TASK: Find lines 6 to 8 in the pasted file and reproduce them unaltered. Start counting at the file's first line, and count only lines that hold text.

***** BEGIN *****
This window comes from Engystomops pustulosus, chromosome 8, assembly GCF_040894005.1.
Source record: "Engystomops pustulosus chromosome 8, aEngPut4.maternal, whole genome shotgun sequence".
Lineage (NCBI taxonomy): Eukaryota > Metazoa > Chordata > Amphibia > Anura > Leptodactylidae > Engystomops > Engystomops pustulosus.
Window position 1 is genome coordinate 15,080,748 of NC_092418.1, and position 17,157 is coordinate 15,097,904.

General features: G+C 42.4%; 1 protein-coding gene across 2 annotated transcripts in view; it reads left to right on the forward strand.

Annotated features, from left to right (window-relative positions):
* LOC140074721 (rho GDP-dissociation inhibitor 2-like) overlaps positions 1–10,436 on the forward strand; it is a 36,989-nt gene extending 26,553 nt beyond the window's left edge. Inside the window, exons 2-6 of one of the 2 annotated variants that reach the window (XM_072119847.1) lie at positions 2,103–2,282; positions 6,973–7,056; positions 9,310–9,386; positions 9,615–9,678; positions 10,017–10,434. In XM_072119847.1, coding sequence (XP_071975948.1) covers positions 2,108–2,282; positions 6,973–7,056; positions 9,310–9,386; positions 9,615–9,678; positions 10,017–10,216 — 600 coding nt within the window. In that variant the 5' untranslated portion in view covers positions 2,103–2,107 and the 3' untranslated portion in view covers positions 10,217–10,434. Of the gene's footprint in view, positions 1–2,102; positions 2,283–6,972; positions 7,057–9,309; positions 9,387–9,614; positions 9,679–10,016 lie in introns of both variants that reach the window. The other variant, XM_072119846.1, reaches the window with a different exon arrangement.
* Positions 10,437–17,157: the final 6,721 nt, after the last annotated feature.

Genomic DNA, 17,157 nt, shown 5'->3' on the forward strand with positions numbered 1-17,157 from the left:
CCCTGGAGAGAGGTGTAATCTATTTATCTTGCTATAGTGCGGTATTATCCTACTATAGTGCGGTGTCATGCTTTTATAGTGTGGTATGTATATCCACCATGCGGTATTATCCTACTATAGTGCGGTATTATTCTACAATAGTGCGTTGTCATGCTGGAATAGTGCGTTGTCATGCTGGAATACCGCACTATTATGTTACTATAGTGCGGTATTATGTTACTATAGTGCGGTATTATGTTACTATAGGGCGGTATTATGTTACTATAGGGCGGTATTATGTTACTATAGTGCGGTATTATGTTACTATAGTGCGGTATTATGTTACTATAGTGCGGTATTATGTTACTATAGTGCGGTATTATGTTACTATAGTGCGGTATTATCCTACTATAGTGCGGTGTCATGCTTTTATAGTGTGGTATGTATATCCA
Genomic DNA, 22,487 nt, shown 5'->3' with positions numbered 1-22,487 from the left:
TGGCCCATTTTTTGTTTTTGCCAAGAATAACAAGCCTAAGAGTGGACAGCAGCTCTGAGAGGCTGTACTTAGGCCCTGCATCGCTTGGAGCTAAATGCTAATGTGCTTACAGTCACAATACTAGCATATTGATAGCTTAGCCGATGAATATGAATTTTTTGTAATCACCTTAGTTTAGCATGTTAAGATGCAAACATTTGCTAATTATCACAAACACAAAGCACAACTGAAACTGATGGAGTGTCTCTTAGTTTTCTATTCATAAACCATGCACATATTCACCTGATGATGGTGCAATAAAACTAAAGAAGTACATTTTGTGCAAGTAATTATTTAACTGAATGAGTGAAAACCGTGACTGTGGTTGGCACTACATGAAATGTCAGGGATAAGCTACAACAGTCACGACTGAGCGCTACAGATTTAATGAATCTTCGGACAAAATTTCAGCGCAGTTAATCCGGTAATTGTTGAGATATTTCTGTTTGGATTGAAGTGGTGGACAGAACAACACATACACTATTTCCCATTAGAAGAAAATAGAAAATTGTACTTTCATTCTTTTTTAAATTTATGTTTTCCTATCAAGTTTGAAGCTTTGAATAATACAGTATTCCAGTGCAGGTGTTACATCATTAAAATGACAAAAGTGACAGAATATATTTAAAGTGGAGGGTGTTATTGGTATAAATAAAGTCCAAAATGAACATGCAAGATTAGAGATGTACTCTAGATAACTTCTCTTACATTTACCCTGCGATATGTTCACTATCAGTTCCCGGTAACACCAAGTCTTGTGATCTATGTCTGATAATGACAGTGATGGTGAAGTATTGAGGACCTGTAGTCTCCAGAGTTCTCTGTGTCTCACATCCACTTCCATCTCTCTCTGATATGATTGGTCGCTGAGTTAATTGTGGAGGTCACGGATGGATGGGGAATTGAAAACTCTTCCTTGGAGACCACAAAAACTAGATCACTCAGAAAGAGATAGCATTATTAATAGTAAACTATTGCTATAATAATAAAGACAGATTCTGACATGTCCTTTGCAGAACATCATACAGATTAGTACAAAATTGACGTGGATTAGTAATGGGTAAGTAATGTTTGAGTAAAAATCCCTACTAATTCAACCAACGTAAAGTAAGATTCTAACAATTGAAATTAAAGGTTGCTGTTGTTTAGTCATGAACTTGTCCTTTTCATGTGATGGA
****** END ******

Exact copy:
Annotated features, from left to right (window-relative positions):
* LOC140074721 (rho GDP-dissociation inhibitor 2-like) overlaps positions 1–10,436 on the forward strand; it is a 36,989-nt gene extending 26,553 nt beyond the window's left edge. Inside the window, exons 2-6 of one of the 2 annotated variants that reach the window (XM_072119847.1) lie at positions 2,103–2,282; positions 6,973–7,056; positions 9,310–9,386; positions 9,615–9,678; positions 10,017–10,434. In XM_072119847.1, coding sequence (XP_071975948.1) covers positions 2,108–2,282; positions 6,973–7,056; positions 9,310–9,386; positions 9,615–9,678; positions 10,017–10,216 — 600 coding nt within the window. In that variant the 5' untranslated portion in view covers positions 2,103–2,107 and the 3' untranslated portion in view covers positions 10,217–10,434. Of the gene's footprint in view, positions 1–2,102; positions 2,283–6,972; positions 7,057–9,309; positions 9,387–9,614; positions 9,679–10,016 lie in introns of both variants that reach the window. The other variant, XM_072119846.1, reaches the window with a different exon arrangement.
* Positions 10,437–17,157: the final 6,721 nt, after the last annotated feature.